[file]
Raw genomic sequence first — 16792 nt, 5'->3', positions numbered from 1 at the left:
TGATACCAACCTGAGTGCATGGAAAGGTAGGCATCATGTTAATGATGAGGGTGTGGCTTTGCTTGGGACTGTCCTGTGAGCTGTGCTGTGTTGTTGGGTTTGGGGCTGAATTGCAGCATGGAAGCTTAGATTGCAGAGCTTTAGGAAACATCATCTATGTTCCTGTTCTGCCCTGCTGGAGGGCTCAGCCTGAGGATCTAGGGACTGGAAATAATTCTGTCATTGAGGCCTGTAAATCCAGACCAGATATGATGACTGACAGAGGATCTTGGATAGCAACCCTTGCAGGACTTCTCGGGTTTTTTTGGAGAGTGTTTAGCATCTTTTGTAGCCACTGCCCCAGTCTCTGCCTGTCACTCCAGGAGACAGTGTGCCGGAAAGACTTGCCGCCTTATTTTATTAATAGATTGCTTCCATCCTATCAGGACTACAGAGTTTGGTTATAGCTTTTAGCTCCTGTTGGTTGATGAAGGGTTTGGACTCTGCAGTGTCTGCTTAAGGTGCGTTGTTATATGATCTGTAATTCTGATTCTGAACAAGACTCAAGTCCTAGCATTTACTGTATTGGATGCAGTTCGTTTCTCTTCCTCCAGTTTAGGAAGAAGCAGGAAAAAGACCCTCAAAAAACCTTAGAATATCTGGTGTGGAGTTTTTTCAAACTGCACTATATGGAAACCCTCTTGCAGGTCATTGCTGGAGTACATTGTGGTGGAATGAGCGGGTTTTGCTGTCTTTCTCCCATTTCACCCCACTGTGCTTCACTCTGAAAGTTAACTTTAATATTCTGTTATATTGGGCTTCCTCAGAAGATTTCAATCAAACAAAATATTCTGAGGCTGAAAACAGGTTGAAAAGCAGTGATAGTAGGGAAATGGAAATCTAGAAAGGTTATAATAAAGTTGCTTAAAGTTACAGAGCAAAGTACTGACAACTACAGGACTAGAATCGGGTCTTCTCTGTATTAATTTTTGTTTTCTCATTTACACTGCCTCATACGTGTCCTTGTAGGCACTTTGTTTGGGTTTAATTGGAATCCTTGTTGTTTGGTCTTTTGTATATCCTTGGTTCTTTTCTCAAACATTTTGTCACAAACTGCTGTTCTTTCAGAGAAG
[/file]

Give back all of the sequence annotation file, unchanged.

Raw genomic sequence first — 16792 nt, 5'->3', positions numbered from 1 at the left:
TGATACCAACCTGAGTGCATGGAAAGGTAGGCATCATGTTAATGATGAGGGTGTGGCTTTGCTTGGGACTGTCCTGTGAGCTGTGCTGTGTTGTTGGGTTTGGGGCTGAATTGCAGCATGGAAGCTTAGATTGCAGAGCTTTAGGAAACATCATCTATGTTCCTGTTCTGCCCTGCTGGAGGGCTCAGCCTGAGGATCTAGGGACTGGAAATAATTCTGTCATTGAGGCCTGTAAATCCAGACCAGATATGATGACTGACAGAGGATCTTGGATAGCAACCCTTGCAGGACTTCTCGGGTTTTTTTGGAGAGTGTTTAGCATCTTTTGTAGCCACTGCCCCAGTCTCTGCCTGTCACTCCAGGAGACAGTGTGCCGGAAAGACTTGCCGCCTTATTTTATTAATAGATTGCTTCCATCCTATCAGGACTACAGAGTTTGGTTATAGCTTTTAGCTCCTGTTGGTTGATGAAGGGTTTGGACTCTGCAGTGTCTGCTTAAGGTGCGTTGTTATATGATCTGTAATTCTGATTCTGAACAAGACTCAAGTCCTAGCATTTACTGTATTGGATGCAGTTCGTTTCTCTTCCTCCAGTTTAGGAAGAAGCAGGAAAAAGACCCTCAAAAAACCTTAGAATATCTGGTGTGGAGTTTTTTCAAACTGCACTATATGGAAACCCTCTTGCAGGTCATTGCTGGAGTACATTGTGGTGGAATGAGCGGGTTTTGCTGTCTTTCTCCCATTTCACCCCACTGTGCTTCACTCTGAAAGTTAACTTTAATATTCTGTTATATTGGGCTTCCTCAGAAGATTTCAATCAAACAAAATATTCTGAGGCTGAAAACAGGTTGAAAAGCAGTGATAGTAGGGAAATGGAAATCTAGAAAGGTTATAATAAAGTTGCTTAAAGTTACAGAGCAAAGTACTGACAACTACAGGACTAGAATCGGGTCTTCTCTGTATTAATTTTTGTTTTCTCATTTACACTGCCTCATACGTGTCCTTGTAGGCACTTTGTTTGGGTTTAATTGGAATCCTTGTTGTTTGGTCTTTTGTATATCCTTGGTTCTTTTCTCAAACATTTTGTCACAAACTGCTGTTCTTTCAGAGAAG